My friend Tom Grant at Forrester has complained to me that some of the concepts I talk about are more Serious Games than Gamification.  He knows much more than I do about the subject so I have no choice but to agree.  In particular, Tom posted yesterday in his blog a great argument for using Serious Games for solving complex problems.

I would like to talk about Serious Games in the context of Business Rules Elicitation to prove him right.  There are ways games can be applied to our line of work, not just for Product Management.  I came across a couple of examples that I would like to share today.

Serious Games for Negotiation

Andrew Waterman presented at Rules Fest a project he has been working on in Mexico.  The challenge is to come up with a set of governing rules for the management of a preserve.  Unlike the traditional underwriting project we are used to, the rules involve many stakeholders with diverging objectives: exploiting the land, protecting the environment or governing the territory.

The idea is to use a board game to model the utilization of resources.  The team collaborates on the creation of governing rules for this game.  Then, they can together develop the land according to the agreed upon rules.  The simulation allows all stakeholders to appreciate the impact of the rules.

This is a very interesting approach that allows stakeholders to come to an agreement.  It requires to think outside the box and takes the emotions out.  This is brilliant.

Serious Games for Elicitation

Carlos introduced Social Logic in a recent post.  Sparkling Logic SMART does include some Gamification concepts but I do not want to talk much about the product here.  You can always check out our website for product information.  In this post, I want to touch on the serious games that you can leverage in your Decision Management projects.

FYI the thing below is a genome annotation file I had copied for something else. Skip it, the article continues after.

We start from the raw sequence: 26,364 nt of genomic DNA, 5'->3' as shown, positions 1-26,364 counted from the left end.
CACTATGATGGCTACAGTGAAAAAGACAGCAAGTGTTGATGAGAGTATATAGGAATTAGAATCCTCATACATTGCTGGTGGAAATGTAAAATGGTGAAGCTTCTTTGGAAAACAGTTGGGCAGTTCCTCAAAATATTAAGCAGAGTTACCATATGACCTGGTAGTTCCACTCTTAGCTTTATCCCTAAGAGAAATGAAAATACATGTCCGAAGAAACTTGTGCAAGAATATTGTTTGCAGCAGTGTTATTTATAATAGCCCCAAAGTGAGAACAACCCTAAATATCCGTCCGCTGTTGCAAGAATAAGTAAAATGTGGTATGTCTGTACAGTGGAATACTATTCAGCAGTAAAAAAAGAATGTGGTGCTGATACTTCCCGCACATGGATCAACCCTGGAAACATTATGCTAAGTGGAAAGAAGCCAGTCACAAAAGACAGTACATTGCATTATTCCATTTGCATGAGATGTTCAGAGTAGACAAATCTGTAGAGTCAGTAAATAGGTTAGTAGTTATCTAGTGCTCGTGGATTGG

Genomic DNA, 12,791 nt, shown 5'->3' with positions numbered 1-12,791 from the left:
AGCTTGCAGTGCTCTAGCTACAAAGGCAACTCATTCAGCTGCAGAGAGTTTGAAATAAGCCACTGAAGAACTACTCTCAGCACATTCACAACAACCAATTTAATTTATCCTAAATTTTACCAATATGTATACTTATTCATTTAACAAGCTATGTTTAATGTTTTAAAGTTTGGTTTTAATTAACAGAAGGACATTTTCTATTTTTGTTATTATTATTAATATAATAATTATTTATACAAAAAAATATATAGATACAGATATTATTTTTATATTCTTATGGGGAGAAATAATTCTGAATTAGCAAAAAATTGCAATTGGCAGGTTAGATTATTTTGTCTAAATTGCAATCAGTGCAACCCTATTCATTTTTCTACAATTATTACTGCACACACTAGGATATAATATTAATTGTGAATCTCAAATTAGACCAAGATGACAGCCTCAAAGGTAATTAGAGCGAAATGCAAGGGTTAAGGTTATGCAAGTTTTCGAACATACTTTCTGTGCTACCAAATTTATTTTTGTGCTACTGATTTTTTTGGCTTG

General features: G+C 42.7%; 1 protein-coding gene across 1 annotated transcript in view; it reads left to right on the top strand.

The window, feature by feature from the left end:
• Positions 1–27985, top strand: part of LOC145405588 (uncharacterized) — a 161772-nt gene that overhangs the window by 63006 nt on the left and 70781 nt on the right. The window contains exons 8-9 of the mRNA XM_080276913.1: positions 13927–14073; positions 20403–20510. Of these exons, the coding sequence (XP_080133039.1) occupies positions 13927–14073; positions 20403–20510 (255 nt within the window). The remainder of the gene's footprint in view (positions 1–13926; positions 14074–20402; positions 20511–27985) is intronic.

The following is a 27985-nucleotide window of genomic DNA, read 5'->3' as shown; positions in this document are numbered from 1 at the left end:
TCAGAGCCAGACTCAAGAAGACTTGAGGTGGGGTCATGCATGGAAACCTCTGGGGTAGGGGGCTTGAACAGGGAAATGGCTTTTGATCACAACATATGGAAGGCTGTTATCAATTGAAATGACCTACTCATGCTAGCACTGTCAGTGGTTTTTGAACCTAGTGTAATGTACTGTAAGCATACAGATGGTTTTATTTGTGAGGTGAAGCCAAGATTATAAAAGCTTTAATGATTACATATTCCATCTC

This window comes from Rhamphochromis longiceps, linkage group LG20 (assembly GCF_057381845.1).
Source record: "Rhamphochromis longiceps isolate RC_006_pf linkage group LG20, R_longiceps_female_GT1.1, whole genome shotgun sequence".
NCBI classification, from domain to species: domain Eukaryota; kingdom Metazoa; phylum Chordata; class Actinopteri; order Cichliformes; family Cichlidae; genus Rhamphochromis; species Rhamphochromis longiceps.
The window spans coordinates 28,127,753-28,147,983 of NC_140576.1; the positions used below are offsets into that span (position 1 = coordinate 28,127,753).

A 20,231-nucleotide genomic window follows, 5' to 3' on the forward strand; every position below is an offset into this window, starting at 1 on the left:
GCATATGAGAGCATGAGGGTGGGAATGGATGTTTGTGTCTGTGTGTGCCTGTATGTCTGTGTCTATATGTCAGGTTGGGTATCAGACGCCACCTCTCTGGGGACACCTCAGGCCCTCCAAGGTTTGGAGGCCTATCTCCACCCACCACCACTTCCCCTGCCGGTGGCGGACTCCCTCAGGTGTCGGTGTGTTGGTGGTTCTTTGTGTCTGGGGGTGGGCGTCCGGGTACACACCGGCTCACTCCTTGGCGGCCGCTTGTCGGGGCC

Jim Sinur has coined the concept of “Design by Doing”.  “Doing” could be replaced, with a little faith, by “Playing”.  If you consider that your job is something you are passionate about, making decisions could be viewed as playing.  You can play with various scenarios; very much like Andrew, you can simulate the impact of your decisions; you can even make different strategies or teams compete for the best results.

Making actual decisions and tuning the associated thresholds — which is the Social Logic way — feels more like playing than documenting the rules of the game — which was what we used to do in the “old days”…  uh…  in the traditional way of writing code or writing rules and then waiting for the result once deployed into production.

This type of User Experience can ultimately bring the actual decision-makers to the table and get them engaged.  As IT users, we can implement what business users ask for of course but implementing ideas, hunches they may have often falls through the cracks.  It typically ends up as “nice to have” capabilities that none of them has time for.  If they could play on their own, then they would be able to experiment more, be more creative…

Let Business Users play!